He continued…

“You were doing pretty good until you said the car hauler scratches were done here. There’s no way that could have occurred here, those scratches are way too low.”

I said “look, I have nothing without my integrity. There’s no reason for me to lie about this, there’s no benefit. I already don’t expect you to do the right thing. I never expect people to do the right thing, and I’ve been proven correct in this regard many times. Further, I have cameras that recorded video of the whole drive through the park showing what happened.” I then offered to walk through the park with him and show him where the damage occurred, to which he agreed.

He was dismissive at first, then the reality started to set in. As we concluded the walk through, another guest was out dawdling around his 5th wheel. He piped up as we walked by… “Did the trees get you, too?” I said yes and looked at the owner as we walked on.

The owner said he would turn the matter over to the insurance company. He also said that he would… “well, murder the trees and bush because we can’t have this happening to others’ RVs.”

After we got to Las Vegas, I got estimates for the damage and started calling Interstate RV Park… it took almost 4 weeks of calling to finally get a call back from their insurance company. It wasn’t until I told the person answering the phone that this was a legal matter with thousands of dollars in damage (then I was hung up on) that I finally got a call back ( later that same day. )

The insurance representative was extremely helpful. She said she was waiting on pictures of the path I had to take through the park from the park owner. I advised her I had pictures of all of that, but understood if she needed it from the park directly. She was surprised that I had photos. I said well, I actually have video showing the drive through that caused the damage. She was beside herself — “no one ever has pictures, let alone video!” All in, I sent 50 photos, 3 videos (with annotations of key events) and 3 screenshots of other reviews stating they too had received damage and reported it to the office (to be met with similar accusatory responses) – in just the prior 6 months. So, this was certainly not a surprise to the office manager / owner – contrary to how their reactions to me would lead one to believe.

I submitted all this data over the weekend. Within 30 minutes of the insurance office opening on Monday morning, they replied via email accepting liability and asked for the repair estimates.

Unfortunately, the car hauler finish is anodized aluminum — meaning, you can’t sand it, you can’t paint it, you can’t buff it. The only real option was to cover it. We were able to get it tended to before leaving Las Vegas in October. Thanks very much to the team at The Specialists Detail Studio for getting us in and taken care of. They did an amazing job! (and I feel bad that I don’t have any post-vinyl photos to show off)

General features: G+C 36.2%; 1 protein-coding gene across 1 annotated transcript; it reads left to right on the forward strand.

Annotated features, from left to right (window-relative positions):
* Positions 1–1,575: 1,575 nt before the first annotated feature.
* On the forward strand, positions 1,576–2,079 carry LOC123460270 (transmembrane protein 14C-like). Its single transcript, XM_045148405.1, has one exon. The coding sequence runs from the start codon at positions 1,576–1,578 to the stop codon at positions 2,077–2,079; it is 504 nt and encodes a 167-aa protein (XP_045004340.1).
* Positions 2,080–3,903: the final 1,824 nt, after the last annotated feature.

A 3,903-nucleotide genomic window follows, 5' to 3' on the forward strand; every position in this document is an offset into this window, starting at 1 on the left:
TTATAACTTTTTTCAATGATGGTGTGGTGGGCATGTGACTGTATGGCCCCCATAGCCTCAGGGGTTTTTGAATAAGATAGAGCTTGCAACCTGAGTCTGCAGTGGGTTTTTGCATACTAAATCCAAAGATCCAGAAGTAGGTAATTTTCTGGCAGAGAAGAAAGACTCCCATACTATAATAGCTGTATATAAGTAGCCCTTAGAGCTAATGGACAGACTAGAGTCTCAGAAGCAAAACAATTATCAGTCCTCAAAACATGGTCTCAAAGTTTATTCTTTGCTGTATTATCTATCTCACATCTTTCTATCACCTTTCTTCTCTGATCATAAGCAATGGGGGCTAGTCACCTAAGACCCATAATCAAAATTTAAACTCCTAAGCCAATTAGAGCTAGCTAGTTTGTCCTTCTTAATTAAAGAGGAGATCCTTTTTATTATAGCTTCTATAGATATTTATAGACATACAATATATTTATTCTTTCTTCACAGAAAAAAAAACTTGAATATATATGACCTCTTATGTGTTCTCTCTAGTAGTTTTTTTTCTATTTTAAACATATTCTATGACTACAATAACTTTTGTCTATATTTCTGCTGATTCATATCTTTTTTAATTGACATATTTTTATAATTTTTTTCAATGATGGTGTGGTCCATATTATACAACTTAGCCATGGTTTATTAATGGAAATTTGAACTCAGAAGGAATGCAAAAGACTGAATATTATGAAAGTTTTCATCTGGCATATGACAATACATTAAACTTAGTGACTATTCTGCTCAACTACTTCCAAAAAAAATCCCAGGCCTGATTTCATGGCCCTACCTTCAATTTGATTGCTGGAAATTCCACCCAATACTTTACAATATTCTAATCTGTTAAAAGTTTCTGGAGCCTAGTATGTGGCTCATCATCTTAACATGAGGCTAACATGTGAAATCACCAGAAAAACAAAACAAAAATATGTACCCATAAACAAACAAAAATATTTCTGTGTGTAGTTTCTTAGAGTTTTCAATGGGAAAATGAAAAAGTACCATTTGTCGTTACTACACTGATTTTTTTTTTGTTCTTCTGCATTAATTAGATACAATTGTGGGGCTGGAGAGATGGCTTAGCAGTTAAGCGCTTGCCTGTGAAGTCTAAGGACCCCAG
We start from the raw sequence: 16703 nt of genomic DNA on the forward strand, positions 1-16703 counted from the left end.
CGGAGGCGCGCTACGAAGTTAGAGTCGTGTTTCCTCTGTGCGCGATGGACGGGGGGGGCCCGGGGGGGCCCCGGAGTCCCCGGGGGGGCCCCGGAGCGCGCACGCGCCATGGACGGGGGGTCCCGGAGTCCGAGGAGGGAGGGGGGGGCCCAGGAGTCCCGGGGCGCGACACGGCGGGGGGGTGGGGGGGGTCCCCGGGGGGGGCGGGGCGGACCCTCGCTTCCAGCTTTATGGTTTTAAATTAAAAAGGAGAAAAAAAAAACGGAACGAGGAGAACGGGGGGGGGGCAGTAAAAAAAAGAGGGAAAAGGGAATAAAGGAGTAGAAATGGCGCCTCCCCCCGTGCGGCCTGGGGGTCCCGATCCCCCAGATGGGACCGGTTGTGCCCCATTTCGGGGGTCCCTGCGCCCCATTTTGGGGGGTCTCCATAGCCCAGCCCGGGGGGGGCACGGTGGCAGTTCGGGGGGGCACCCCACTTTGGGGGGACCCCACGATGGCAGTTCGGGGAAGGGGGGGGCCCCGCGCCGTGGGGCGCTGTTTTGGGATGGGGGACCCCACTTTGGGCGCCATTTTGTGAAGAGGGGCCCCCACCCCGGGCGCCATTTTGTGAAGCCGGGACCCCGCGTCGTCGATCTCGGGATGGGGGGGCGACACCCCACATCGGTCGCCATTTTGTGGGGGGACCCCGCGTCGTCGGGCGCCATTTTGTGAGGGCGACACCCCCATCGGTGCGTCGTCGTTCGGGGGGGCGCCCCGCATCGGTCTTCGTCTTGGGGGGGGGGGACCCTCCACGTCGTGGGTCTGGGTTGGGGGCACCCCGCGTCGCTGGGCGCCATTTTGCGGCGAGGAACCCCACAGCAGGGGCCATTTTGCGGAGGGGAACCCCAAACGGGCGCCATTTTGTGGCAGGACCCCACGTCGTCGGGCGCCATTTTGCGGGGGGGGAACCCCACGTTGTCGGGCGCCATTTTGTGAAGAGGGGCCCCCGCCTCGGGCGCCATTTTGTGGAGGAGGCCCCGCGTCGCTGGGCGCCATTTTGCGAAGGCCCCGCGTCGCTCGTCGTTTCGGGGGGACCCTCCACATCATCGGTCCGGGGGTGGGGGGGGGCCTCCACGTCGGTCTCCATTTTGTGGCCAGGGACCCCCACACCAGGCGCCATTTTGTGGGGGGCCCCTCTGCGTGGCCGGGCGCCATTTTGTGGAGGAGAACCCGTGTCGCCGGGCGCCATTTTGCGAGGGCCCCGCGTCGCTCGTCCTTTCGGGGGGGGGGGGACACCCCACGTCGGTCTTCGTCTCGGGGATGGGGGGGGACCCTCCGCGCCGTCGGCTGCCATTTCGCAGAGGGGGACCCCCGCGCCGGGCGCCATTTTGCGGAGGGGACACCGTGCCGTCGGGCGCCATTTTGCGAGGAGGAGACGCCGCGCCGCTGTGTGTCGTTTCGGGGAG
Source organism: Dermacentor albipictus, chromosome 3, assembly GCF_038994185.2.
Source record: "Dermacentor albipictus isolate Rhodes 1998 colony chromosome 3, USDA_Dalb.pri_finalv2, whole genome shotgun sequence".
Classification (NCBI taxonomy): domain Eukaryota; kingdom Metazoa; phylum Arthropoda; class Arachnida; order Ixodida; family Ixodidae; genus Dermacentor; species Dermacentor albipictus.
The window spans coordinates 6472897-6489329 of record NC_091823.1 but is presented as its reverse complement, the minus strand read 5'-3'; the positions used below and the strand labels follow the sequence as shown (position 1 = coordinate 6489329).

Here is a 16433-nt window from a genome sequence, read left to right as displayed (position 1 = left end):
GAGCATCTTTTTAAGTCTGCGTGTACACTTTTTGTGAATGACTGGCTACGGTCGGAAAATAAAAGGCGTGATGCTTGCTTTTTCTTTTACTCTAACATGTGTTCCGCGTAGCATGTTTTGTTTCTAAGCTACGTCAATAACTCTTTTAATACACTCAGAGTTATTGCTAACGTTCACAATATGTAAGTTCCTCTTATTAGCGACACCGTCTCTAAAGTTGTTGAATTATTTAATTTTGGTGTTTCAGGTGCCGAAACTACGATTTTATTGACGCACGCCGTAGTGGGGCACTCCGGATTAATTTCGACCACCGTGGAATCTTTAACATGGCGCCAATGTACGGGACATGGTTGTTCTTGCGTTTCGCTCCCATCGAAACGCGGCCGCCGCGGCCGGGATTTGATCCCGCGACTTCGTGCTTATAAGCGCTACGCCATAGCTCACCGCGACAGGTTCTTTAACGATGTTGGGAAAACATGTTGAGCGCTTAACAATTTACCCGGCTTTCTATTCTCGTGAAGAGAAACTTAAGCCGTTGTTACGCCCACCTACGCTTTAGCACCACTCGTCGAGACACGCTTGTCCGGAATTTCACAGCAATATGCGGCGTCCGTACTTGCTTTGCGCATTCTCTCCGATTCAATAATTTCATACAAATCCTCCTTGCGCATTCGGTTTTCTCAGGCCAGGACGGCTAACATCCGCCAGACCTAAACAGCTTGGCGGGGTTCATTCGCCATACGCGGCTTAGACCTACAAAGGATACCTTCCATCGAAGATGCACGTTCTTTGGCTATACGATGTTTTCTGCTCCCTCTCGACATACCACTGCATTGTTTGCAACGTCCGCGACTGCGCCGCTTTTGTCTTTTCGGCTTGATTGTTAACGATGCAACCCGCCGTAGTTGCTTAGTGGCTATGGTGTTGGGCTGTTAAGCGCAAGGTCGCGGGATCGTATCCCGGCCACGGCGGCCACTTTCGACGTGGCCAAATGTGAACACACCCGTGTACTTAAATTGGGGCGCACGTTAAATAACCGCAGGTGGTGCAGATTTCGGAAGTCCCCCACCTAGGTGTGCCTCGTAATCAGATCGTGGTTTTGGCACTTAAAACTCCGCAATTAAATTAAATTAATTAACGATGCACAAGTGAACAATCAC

We’re on the schedule to get the coach taken care of in March.

A few notes:

  • I did not link to the RV park, intentionally. They don’t deserve the traffic which a link would generate.
  • I did my best not to reveal anything about the office helper that took our reservation / first saw the damage to the coach. That person was genuinely nice and did all they could to be helpful.


Michael

Resident Tesla nut and polymath. Raised in eastern Kentucky, joined the US Navy at 19 to operate a Nuclear Reactor on a Fast-Attack submarine. After finishing his enlistment, Michael has continued to follow his passions in technology, astronomy, and of course, traveling the country.

2 Comments

Herbie AKA Redjaguar 100 Travels · 2022-01-26 at 21:29

I read the post you made when it first happen to you guys.. We where so sorry as we know how well you take care of your coach. We could also relate to your situation as we booked a campground in New Jersey that stated to us that they accepted big rigs. This was shortly after we purchased our Tiffin in 2020 and was extremely protective of her. Well, the road into the campground was more then a mile long off the main road, toward the end of this road where curves complete with low, very low, hanging tree’s and bushes to boot. I did the best I could to avoid the greenery, but my then 3 week old coach caught scratches from the mid bath wall and bed slide all the way to the rear back cap. It was so bad that I unhooked the toad which was also catching scratches from the bushes. With deep water easements on both sides of the road, I hugged the opposing side of the road line as close as I could. It’s funny that the campground first denied the fact, that it could have happen at their campground but the next day, they had a crew of workers out trimming all the tree’s in the entrance path and the gate area… (I took pictures of this as well because it showed them trying to get rid of the evidence. Like you, we had video (Dash Cam) and pictures. (I recommend anybody with an RV to have a Dash Cam) Another break we got is Tiffin took care of it when we where there for warranty work at no charge… Looking at other Youtubers, I have found that this happens pretty frequent, which is disturbing because, a little maintenance by the campground would make for happy campers and repeat business. We also now try to read reviews as much as possible before booking. We also try not to enter any campgrounds at night when possible.

    Michael · 2022-01-26 at 22:06

    Hi Herbie, sorry to hear you had such a gut turning experience on a fresh coach. Glad it turned out OK in the end, though. I think you and I talked about all this craziness during our live drive from LV to NM back in October.

    It does seem such a simple thing to help with customer satisfaction. I was honestly surprised they didn’t have a grounds crew to maintain the tree and shrub trimming.

    Safe travels my friend! o/